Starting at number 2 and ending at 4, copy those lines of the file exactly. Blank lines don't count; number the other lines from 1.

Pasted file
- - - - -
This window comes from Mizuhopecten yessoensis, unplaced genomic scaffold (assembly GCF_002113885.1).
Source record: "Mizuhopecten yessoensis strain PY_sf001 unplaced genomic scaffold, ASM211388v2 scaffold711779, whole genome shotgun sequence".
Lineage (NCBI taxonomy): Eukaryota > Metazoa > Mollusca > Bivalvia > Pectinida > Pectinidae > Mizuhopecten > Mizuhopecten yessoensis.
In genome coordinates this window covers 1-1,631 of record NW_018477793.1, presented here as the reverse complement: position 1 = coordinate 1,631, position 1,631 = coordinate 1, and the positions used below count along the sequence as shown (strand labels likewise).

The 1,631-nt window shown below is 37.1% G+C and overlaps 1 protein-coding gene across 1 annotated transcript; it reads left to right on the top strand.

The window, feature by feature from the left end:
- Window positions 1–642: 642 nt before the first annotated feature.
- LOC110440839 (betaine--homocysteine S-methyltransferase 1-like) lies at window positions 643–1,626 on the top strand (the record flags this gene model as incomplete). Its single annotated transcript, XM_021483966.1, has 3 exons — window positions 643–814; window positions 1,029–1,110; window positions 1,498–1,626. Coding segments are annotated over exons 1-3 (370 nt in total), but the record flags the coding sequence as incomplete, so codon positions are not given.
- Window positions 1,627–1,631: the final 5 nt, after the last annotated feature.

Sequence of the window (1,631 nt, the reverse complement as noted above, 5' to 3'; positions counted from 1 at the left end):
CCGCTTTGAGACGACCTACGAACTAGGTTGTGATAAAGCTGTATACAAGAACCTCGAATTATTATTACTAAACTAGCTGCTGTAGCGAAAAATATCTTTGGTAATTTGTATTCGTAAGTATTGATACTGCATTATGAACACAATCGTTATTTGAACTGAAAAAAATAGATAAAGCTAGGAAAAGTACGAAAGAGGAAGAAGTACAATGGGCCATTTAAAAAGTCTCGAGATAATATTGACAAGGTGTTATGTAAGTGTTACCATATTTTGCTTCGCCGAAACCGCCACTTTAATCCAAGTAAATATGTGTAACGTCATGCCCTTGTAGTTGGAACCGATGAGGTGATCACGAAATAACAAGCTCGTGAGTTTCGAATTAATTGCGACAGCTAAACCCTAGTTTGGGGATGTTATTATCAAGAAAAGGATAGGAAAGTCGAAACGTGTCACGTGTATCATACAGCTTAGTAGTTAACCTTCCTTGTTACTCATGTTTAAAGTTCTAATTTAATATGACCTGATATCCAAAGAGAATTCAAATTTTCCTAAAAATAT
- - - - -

Source record: "Mizuhopecten yessoensis strain PY_sf001 unplaced genomic scaffold, ASM211388v2 scaffold711779, whole genome shotgun sequence".
Lineage (NCBI taxonomy): Eukaryota > Metazoa > Mollusca > Bivalvia > Pectinida > Pectinidae > Mizuhopecten > Mizuhopecten yessoensis.
In genome coordinates this window covers 1-1,631 of record NW_018477793.1, presented here as the reverse complement: position 1 = coordinate 1,631, position 1,631 = coordinate 1, and the positions used below count along the sequence as shown (strand labels likewise).